Turkey Bombs Syria's Afrin as Minister Says 'Operation Will Take Place'

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Turkey on Friday started fresh shelling of the Syrian town of Afrin in a move to oust a U.S.-backed Kurdish militia that Ankara considers "terrorists" and vowed to press on with a full-scale operation against them.

The Turkish government has repeatedly warned it will strike Syrian towns controlled by the Kurdish People's Protection Units (YPG) militia, including Afrin, after the U.S. said it was training a 30,000-strong border force there.

"The Afrin operation will take place," Defense Minister Nurettin Canikli told A Haber television. 

"The presence of all the terror lines in northern Syria will be removed. There's no other way out," he said.

Turkish troops fired on several YPG targets in Afrin to prevent the formation of a "terror corridor" on the border, the state-run Anadolu news agency reported.

Army howitzers in the frontier Hatay province launched at least 10 rounds of artillery fire, targeting the "terror nests of the terror organization in Afrin," Anadolu said.

A military convoy of 20 buses carrying Syrian opposition rebels backed by Ankara also crossed over into Syria through the Oncupinar border crossing in the Kilis province, Turkish media reported.

Separately, around 30 buses full of Syrian fighters headed towards the Cilvegozu border crossing in the town of Reyhanli, an AFP photographer said.

- 'De facto start' -

Canikli said with the shelling "in fact, the operation has de facto started."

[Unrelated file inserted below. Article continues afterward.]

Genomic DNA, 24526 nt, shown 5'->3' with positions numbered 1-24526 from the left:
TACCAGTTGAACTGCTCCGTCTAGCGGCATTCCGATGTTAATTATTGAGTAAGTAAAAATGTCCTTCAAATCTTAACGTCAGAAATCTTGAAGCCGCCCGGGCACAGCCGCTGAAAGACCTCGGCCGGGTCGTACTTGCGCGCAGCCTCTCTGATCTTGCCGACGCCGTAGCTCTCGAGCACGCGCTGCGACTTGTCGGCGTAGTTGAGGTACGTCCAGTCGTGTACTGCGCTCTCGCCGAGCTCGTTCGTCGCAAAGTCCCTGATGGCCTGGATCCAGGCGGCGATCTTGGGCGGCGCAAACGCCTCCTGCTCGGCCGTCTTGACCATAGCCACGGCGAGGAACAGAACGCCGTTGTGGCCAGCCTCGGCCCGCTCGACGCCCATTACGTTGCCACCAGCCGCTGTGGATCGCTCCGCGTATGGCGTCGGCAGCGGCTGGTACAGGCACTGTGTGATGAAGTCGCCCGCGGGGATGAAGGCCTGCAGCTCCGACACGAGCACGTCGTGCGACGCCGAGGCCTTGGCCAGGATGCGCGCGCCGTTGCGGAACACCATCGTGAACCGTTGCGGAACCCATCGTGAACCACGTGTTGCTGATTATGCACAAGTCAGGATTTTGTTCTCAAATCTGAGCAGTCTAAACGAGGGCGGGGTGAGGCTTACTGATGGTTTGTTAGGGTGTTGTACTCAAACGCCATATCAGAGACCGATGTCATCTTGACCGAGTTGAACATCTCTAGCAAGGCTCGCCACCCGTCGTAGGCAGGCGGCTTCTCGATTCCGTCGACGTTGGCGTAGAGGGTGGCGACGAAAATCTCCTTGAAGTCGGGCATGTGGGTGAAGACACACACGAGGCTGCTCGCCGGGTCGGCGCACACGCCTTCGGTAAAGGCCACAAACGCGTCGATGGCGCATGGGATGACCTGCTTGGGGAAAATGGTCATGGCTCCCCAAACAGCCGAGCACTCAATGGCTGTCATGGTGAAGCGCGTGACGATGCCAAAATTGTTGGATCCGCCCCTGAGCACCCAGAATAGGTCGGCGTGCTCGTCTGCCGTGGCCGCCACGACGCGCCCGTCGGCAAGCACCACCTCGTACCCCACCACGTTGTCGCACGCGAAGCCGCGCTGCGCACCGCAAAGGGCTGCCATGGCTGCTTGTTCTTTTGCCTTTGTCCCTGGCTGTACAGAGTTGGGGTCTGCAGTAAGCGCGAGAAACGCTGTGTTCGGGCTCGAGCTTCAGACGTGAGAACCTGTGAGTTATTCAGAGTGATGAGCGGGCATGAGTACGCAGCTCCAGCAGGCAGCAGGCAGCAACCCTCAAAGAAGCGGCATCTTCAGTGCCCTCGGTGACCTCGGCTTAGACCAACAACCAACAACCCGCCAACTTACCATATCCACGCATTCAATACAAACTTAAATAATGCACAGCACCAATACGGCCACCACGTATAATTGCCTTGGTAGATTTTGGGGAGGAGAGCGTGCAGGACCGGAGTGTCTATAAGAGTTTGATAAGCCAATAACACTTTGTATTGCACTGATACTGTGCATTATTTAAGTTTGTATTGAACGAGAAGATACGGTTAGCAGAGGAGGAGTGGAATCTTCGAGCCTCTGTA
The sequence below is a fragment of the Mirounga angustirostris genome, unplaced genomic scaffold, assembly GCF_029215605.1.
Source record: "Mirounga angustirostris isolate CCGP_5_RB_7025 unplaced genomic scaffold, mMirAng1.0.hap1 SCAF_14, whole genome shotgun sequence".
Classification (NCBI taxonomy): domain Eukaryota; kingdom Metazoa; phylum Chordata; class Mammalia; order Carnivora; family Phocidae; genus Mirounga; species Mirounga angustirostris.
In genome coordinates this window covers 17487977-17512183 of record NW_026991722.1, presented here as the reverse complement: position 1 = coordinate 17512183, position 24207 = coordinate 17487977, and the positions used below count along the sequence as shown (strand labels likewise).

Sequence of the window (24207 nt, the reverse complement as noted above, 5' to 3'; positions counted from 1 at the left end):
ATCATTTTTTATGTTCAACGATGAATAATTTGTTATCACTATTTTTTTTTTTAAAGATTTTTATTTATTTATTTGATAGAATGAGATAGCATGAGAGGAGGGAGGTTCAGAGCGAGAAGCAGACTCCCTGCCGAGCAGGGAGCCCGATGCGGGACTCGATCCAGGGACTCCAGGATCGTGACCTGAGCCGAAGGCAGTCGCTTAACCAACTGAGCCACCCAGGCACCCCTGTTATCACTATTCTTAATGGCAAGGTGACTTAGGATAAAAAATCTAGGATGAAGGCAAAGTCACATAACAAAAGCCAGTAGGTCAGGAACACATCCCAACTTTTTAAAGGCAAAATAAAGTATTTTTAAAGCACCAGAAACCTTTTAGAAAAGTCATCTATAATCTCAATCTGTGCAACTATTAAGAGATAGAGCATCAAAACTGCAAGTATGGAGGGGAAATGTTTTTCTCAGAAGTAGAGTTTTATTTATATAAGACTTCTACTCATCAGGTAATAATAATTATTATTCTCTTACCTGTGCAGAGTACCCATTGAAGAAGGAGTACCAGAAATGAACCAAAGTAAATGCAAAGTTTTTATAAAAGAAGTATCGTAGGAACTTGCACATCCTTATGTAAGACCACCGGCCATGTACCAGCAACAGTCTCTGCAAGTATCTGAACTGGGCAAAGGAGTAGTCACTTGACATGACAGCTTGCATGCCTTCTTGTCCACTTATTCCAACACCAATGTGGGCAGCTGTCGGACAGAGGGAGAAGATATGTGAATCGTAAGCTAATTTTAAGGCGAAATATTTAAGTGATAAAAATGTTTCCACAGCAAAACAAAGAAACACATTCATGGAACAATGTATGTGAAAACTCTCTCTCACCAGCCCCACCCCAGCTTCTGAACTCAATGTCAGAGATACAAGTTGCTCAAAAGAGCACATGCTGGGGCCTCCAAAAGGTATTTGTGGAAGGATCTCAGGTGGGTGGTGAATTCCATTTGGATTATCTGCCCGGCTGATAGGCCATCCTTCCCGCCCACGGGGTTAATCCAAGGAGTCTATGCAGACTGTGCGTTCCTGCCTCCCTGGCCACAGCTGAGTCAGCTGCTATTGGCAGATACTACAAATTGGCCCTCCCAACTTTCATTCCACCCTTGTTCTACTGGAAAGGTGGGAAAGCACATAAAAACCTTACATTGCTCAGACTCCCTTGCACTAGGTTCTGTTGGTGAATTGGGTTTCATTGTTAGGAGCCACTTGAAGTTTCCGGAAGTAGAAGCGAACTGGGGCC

Asked about the timing of a ground incursion, Canikli said: "It could be tomorrow, it could be in the evening. What we say is that this operation will take place."

Syria's deputy foreign minister Faisal Mekdad warned on Thursday that the Syrian air force could destroy any Turkish warplanes used in a threatened assault on the war-torn country.

The YPG is a major bone of contention in ties between Turkey and the U.S. which considers it a key ally in fighting IS. 

President Recep Tayyip Erdogan had reacted with fury to the announcement of the U.S.-backed border force, denouncing it as an "army of terror."

The Pentagon said it does not plan to create an "army" and that the force is aimed at fighters from the Islamic State group and maintaining stability in areas recaptured from the jihadists.

Ankara however said it was not satisfied with the U.S. assurances.

Turkey accuses the YPG of being a branch of the outlawed Kurdistan Workers' Party (PKK) that has waged an insurgency in its southeast since 1984.

Meanwhile, mortar fire on the Syrian town of Azaz just across the border from Turkey and held by Turkish-backed rebels wounded at least 14 people in a psychiatric hospital, a monitor said on Friday.

The Syrian Observatory for Human Rights, a Britain-based monitor of the war, said the mortar rounds on Thursday were fired by the Syrian Democratic Forces, a U.S.-backed alliance dominated by the YPG.

The Turkish army condemned the mortar fire and said wounded civilians were also taken across the border into Turkey for treatment.

Analysts say Turkey needs the green light from Russia for a full cross-border operation because of Moscow's military presence in the area.

In a surprise development, Turkey's army chief General Hulusi Akar and spy chief Hakan Fidan were in Moscow on Thursday for talks with Russian counterparts on security issues and Syria.

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